Abstract 914: Myozenin 2 (MYOZ2) Is a Novel Gene For Human Hypertrophic Cardiomyopathy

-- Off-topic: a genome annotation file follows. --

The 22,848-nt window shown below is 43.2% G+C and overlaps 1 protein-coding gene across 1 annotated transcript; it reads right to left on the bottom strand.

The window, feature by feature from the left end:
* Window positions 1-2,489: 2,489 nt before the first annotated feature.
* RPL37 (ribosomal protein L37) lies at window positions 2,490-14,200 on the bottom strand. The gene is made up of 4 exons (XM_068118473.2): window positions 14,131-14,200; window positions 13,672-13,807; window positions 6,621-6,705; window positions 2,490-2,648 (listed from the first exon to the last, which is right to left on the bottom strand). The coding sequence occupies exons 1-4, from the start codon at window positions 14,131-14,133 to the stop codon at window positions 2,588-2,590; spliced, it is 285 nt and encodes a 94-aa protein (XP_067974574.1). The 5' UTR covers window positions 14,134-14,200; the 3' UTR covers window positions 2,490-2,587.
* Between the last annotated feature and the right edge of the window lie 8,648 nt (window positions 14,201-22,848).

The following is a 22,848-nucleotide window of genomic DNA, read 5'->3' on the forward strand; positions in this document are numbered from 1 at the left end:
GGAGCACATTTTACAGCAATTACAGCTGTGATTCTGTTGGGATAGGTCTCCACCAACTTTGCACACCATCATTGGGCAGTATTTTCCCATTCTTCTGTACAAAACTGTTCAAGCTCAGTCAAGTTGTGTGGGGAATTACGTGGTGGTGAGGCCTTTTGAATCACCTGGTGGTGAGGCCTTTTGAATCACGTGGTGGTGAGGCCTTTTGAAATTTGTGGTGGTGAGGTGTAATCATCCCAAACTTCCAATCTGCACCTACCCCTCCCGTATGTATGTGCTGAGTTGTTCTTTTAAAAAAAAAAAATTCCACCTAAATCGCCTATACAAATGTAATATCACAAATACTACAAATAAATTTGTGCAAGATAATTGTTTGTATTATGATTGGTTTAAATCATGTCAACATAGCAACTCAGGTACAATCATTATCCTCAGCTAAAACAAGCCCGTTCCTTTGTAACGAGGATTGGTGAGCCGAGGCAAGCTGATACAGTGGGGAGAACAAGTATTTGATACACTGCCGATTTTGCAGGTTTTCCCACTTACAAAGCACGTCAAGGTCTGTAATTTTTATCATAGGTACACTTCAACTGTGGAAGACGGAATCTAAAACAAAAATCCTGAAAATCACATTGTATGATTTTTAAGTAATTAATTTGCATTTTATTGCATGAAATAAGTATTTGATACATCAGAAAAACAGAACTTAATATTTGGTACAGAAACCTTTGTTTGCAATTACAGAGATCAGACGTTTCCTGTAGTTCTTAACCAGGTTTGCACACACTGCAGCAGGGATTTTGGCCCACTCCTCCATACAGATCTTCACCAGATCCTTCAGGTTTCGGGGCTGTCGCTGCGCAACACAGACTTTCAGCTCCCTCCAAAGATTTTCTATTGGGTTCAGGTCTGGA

Hypertrophic cardiomyopathy (HCM) is a genetic disorder caused by mutations in sarcomeric proteins (excluding phenocopy). The known genes account for approximately 2/3 of HCM. Hence, the genetic basis of HCM is unknown in approximately 1/3 of the families. We identified a family comprised of 6 clinically affected members with HCM, diagnosed based on the presence of wall thickness of >13 mm on echocardiograms in the absence of a known cause of cardiac hypertrophy. The phenotype was characterized by early onset of clinical symptoms, severe cardiac hypertrophy and cardiac arrhythmias. To identify the causal mutation, we performed locus-specific haplotype analysis of sarcomeric genes followed by mutation screening of the specific sarcomeric gene mapped to the locus. We genotyped 5 short-tandem repeat markers spanning a 7.8 cM chromosomal region on 4q26-q27 locus, which encompasses sarcomeric gene myozenin 2 (MYOZ2). All affected members shared a common haplotype for the 4q26-q27 locus, implicating MYOZ2 as the potential causal gene. To detect the causal mutation, we sequenced all 6 exons and exon-intron boundaries of MYOZ2 in the family members. We identified a T>C missense mutation that changes amino acid Serine at position 48 to Proline (S48P). The mutation co-segregated with inheritance of the phenotype. It was absent in all clinically normal family members and in 1010 normal chromosomes. To determine the frequency of MYOZ2 mutations in HCM, we sequenced MYOZ2 in 516 probands. We detected a A>G missense mutation, corresponding to I245M in affected members of another family. It was absent in 1034 normal chromosomes. Based on in silico structure-function analysis, we propose the molecular mechanism of HCM caused by MYOZ2 mutations entails activation of calcineurin, which mediates the hypertrophic phenotype. Studies are ongoing to test the hypothesis and elucidate the molecular basis of HCM caused by MYOZ2 mutations.